For the first half, this film is indistinguishable from a 1950s b-science fiction movie, only it was filmed in color. The sets and dialogue were that inane, and Malden actually wears a short tie. The final act is very much a 1970s disaster flick. In fact, I had forgotten Neame had directed The Poseidon Adventure before researching for this review, but it makes sense. More than once during the final act I noticed the similarities between that and this film.
No one should bother watching this movie for a satisfying experience. It’s definitely for the shitty movie fan, but even then, the experience is uneven. The slow spots in this flick make the submarine sequences in Raise the Titanic look tense and gripping. There’s just enough absurdity for the shitty movie connoisseur to get some chuckles, but it will be hard to stay focused while watching another model drift slowly across the screen. Alien: Resurrection is a better movie than Meteor.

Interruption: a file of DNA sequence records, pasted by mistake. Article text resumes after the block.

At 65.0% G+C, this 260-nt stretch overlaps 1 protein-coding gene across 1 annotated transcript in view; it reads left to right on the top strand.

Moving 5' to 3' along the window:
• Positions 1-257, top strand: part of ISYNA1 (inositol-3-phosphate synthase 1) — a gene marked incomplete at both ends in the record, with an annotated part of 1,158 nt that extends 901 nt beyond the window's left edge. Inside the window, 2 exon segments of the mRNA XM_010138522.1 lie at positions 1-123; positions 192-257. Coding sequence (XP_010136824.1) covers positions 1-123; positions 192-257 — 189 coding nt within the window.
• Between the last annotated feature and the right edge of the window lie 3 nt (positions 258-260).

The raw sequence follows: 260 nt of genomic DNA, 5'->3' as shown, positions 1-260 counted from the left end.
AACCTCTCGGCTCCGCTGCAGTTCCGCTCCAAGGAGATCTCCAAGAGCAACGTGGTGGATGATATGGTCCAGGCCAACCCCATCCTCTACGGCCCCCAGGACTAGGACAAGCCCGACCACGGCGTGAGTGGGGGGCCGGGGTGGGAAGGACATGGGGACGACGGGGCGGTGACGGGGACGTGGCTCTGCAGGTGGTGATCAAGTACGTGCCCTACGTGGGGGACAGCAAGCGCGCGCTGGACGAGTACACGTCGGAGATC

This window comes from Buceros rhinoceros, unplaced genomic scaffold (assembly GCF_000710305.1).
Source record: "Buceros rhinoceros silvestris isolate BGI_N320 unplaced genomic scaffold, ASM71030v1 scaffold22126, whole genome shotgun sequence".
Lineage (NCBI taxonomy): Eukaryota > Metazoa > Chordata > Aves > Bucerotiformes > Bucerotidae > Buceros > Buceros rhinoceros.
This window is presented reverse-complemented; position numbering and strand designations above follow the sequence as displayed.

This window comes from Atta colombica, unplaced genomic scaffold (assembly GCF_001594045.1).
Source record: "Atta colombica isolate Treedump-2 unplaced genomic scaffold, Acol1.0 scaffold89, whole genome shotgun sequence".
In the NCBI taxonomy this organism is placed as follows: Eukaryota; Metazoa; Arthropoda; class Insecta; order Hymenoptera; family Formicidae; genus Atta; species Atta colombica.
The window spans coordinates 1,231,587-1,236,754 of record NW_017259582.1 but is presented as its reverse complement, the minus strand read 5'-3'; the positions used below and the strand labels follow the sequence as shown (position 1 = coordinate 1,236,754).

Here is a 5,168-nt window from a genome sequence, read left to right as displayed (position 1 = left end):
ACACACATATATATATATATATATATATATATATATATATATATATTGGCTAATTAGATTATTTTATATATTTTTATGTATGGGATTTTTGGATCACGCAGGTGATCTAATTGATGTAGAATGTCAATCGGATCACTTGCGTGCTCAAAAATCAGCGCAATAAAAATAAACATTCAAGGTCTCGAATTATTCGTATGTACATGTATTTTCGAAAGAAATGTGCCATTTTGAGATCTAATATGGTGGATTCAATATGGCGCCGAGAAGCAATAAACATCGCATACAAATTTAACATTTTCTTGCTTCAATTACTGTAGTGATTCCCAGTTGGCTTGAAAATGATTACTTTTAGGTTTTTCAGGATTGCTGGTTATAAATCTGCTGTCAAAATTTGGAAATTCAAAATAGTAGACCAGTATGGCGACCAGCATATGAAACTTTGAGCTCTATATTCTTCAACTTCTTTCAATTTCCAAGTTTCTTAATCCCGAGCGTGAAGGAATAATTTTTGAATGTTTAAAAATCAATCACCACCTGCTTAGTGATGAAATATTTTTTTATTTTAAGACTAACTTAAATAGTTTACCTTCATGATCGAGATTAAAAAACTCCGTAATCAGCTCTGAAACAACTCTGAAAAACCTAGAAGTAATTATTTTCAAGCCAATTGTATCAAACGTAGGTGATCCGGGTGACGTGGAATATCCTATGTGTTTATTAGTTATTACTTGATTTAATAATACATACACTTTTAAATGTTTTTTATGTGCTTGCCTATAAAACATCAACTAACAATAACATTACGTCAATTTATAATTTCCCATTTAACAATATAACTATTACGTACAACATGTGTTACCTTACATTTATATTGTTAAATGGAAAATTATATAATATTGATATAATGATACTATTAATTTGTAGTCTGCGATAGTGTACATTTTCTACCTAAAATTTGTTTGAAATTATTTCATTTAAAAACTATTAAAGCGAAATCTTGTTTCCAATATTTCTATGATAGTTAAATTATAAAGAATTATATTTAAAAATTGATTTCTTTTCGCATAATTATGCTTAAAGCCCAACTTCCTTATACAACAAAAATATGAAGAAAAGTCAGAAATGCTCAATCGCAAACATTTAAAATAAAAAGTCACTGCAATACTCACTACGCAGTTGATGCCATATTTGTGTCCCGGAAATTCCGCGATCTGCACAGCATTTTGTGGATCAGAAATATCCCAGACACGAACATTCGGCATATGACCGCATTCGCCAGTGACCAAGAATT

Of final note is the science. I didn’t bring this up in the main body of the review because I’ve found the plausibility of the science in a film has zero bearing on whether or not I, or anyone else, will watch it. The science in this film stinks. About all they get right is that a meteor of the size in the film on a collision course with Earth would indeed scare every astronomer on the planet shitless. But, that’s about it. I mention it only to note that the film could still have been made while being true to how things move about in the solar system, making the ersatz depiction of science unnecessary.